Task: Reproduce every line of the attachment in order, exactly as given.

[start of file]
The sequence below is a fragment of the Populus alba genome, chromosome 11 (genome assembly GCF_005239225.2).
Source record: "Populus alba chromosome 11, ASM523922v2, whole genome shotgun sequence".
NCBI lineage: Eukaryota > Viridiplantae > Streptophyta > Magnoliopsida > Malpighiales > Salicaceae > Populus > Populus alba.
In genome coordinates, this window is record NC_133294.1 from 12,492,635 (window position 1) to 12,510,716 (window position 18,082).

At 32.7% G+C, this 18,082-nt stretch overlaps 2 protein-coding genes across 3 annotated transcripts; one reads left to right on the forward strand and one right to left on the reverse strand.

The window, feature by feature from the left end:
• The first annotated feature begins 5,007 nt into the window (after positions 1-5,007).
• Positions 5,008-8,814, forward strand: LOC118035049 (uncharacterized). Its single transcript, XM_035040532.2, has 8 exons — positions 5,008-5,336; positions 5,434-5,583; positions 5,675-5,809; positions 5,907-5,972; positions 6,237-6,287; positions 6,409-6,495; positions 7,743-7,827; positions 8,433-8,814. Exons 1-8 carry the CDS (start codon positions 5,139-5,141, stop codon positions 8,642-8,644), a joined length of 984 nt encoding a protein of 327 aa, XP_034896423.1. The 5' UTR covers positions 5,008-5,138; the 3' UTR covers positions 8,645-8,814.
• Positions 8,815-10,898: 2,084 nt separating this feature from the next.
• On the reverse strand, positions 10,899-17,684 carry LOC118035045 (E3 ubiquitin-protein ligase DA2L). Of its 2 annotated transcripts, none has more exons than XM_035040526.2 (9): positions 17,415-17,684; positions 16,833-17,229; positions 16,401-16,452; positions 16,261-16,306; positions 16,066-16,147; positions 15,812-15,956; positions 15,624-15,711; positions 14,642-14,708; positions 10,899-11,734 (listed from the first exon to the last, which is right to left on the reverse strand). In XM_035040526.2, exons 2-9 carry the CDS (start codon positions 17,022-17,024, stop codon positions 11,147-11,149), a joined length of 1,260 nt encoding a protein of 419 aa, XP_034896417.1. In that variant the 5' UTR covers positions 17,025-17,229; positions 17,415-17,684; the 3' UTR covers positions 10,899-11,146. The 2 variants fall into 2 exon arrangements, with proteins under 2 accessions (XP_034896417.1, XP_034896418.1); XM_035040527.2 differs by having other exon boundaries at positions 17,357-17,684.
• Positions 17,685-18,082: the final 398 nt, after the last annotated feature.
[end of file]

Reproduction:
The sequence below is a fragment of the Populus alba genome, chromosome 11 (genome assembly GCF_005239225.2).
Source record: "Populus alba chromosome 11, ASM523922v2, whole genome shotgun sequence".
NCBI lineage: Eukaryota > Viridiplantae > Streptophyta > Magnoliopsida > Malpighiales > Salicaceae > Populus > Populus alba.
In genome coordinates, this window is record NC_133294.1 from 12,492,635 (window position 1) to 12,510,716 (window position 18,082).

At 32.7% G+C, this 18,082-nt stretch overlaps 2 protein-coding genes across 3 annotated transcripts; one reads left to right on the forward strand and one right to left on the reverse strand.

The window, feature by feature from the left end:
• The first annotated feature begins 5,007 nt into the window (after positions 1-5,007).
• Positions 5,008-8,814, forward strand: LOC118035049 (uncharacterized). Its single transcript, XM_035040532.2, has 8 exons — positions 5,008-5,336; positions 5,434-5,583; positions 5,675-5,809; positions 5,907-5,972; positions 6,237-6,287; positions 6,409-6,495; positions 7,743-7,827; positions 8,433-8,814. Exons 1-8 carry the CDS (start codon positions 5,139-5,141, stop codon positions 8,642-8,644), a joined length of 984 nt encoding a protein of 327 aa, XP_034896423.1. The 5' UTR covers positions 5,008-5,138; the 3' UTR covers positions 8,645-8,814.
• Positions 8,815-10,898: 2,084 nt separating this feature from the next.
• On the reverse strand, positions 10,899-17,684 carry LOC118035045 (E3 ubiquitin-protein ligase DA2L). Of its 2 annotated transcripts, none has more exons than XM_035040526.2 (9): positions 17,415-17,684; positions 16,833-17,229; positions 16,401-16,452; positions 16,261-16,306; positions 16,066-16,147; positions 15,812-15,956; positions 15,624-15,711; positions 14,642-14,708; positions 10,899-11,734 (listed from the first exon to the last, which is right to left on the reverse strand). In XM_035040526.2, exons 2-9 carry the CDS (start codon positions 17,022-17,024, stop codon positions 11,147-11,149), a joined length of 1,260 nt encoding a protein of 419 aa, XP_034896417.1. In that variant the 5' UTR covers positions 17,025-17,229; positions 17,415-17,684; the 3' UTR covers positions 10,899-11,146. The 2 variants fall into 2 exon arrangements, with proteins under 2 accessions (XP_034896417.1, XP_034896418.1); XM_035040527.2 differs by having other exon boundaries at positions 17,357-17,684.
• Positions 17,685-18,082: the final 398 nt, after the last annotated feature.